The collared jersey was a thing of the past, and if a team is going to pull it off in the present day, it has to be done just right. Braga did it wrong.
Green is an incredibly tough colour to make look good, and the dark moss shade that the Portuguese side have gone for this season won’t be attracting too many new supporters anytime soon.
In any case, the squad can hope that the away strip allows them to blend into the pitch, springing a surprise or two on their unknowing opposition.
As with Cardiff, Derby would appear to have taken on the mentality of “business first, football second.”
The colour of Derby’s third strip is enough to discourage anyone from attending matches at Pride Park but the club need to start warning for product placement prior to every game.
This is of course due to the massive advertisement plastered across the chest and belly of the club’s jersey, which one can only hope has massive financial benefits to replace their lost dignity.
Someone should probably alert the Rams that they’ve got a little crest on their sponsor.
When playing away from home, a team needs to be fierce, aggressive and quick on their feet. So, while Real Zaragoza may not float like a butterfly this season, they’ll certainly be able to sting like a bee in this yellow and black mistake of a shirt.
Unlike others on this list, Los Blanquillos don’t actually have a corporate sponsor, however, I for one wish they would, just so I have something else to look at other than this kit.
Bees are infamous for allegedly having just one sting in them before they eventually die, though it’s questionable whether Real Zaragoza have even that as they are dangling precariously around relegation this season.
As part of the Fenway Sports Group revolution at Anfield, the American owners have succeeded in not only making their club one of the most financially backed clubs in the Premier League, but also the ugliest.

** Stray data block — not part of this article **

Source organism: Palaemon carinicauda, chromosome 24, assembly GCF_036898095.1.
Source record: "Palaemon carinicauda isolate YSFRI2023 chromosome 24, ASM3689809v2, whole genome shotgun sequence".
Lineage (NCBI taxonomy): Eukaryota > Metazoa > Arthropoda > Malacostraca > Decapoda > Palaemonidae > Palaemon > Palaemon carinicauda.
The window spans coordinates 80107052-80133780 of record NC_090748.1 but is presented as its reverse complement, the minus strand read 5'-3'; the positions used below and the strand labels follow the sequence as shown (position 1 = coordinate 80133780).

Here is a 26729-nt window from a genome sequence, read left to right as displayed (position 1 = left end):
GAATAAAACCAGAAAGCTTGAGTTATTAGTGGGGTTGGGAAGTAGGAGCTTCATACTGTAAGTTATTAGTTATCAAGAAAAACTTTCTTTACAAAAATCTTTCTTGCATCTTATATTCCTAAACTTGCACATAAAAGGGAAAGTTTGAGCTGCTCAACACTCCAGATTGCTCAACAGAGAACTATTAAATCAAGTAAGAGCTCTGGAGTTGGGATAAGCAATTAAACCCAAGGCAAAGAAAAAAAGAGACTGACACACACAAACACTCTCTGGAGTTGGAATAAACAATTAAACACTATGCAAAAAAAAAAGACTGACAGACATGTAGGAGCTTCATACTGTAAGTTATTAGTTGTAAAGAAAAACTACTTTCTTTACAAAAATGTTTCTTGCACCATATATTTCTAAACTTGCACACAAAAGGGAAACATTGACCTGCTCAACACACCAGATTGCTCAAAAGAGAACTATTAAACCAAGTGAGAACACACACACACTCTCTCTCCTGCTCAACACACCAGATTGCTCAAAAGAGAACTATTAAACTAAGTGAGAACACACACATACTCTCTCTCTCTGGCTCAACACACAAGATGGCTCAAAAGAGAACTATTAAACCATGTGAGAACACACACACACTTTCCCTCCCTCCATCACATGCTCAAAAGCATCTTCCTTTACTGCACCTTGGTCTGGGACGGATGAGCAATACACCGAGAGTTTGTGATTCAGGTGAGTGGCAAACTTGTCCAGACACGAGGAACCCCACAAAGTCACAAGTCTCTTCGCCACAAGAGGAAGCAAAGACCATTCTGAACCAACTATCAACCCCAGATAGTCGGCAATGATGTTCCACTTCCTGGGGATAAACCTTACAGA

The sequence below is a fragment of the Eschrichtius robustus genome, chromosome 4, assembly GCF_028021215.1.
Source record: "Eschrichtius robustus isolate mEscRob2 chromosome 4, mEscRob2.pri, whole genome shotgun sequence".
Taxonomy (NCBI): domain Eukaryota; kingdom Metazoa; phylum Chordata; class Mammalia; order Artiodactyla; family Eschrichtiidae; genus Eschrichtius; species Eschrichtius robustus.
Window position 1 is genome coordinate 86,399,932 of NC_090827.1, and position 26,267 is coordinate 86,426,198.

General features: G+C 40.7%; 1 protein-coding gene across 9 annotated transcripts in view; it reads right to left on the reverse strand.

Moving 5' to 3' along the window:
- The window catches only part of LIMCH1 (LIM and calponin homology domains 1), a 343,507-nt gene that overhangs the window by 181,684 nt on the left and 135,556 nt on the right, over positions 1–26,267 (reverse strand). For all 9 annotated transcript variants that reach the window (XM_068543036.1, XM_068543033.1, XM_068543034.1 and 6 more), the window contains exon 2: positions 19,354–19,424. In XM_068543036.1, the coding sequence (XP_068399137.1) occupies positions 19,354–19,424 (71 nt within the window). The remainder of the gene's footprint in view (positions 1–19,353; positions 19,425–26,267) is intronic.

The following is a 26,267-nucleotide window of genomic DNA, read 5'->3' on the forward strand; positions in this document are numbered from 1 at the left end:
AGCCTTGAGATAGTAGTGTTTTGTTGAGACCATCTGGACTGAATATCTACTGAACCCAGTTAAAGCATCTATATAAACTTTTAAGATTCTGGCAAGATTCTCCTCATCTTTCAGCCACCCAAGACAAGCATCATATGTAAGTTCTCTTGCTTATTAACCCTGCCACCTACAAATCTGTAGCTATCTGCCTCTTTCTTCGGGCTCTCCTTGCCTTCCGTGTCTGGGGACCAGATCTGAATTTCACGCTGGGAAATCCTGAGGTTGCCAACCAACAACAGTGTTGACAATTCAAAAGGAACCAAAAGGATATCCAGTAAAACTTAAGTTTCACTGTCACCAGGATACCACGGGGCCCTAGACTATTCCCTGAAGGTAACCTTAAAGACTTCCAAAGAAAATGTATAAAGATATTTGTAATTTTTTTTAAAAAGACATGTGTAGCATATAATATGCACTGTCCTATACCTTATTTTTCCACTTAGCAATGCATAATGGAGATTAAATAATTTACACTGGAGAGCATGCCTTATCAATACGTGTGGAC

Orange. Grey. Purple. Throw a little yellow in there for good measure. I just can’t help but feel that the club’s third kit for the 2012-13 season was designed by a Manchester United fan.
Just as Brendan Rodgers and the Reds strive to find their identity once again, it’s as if this kit is also trying to figure out exactly what it is by trying to be everything all at once.
With the new sponsors being Warrior, it’s evident that FSG are trying to subconsciously make their team a tad more fearsome, but the tribal patterns are just a touch too far, don’t you think?
The very epitome of “mish-mash.”
I can only assume that the job directive given to the kit designers at the Nuevo Colombino was to construct a uniform that would make any opposition laugh themselves into submission.
Little did these designers know that clowns haven’t been funny for years now, making the polka dot ensemble all the more laughable.
Unless Recreativo de Huelva all emerge from a tiny little car before each match begins, I’m not laughing as this kit is just plain gruesome.
To be awarded the title of “worst kit of the 2012-13 season”, a strip has to be truly repugnant, distasteful and quite simply, wrong.
Having a lower league status is no excuse for having a horrible uniform, so it can only be looked upon as rude that Gillingham created the travesty that is their kit this year.
There’s just too much going on for this to considered anything other than abysmal.
The neckline isn’t quite cropped but it isn’t quite a collar and the colours are just that bit too jazzy.
However, the greatest travesty lies halfway between the club crest and the Vandanel logo, and that is the gaudy, laced collar.
The kit is to commemorate the centenary of the club and is how the kit supposedly looked in the 1912-13 season, so Gills fans can only hope that the League Two side abandon it at the end of the campaign.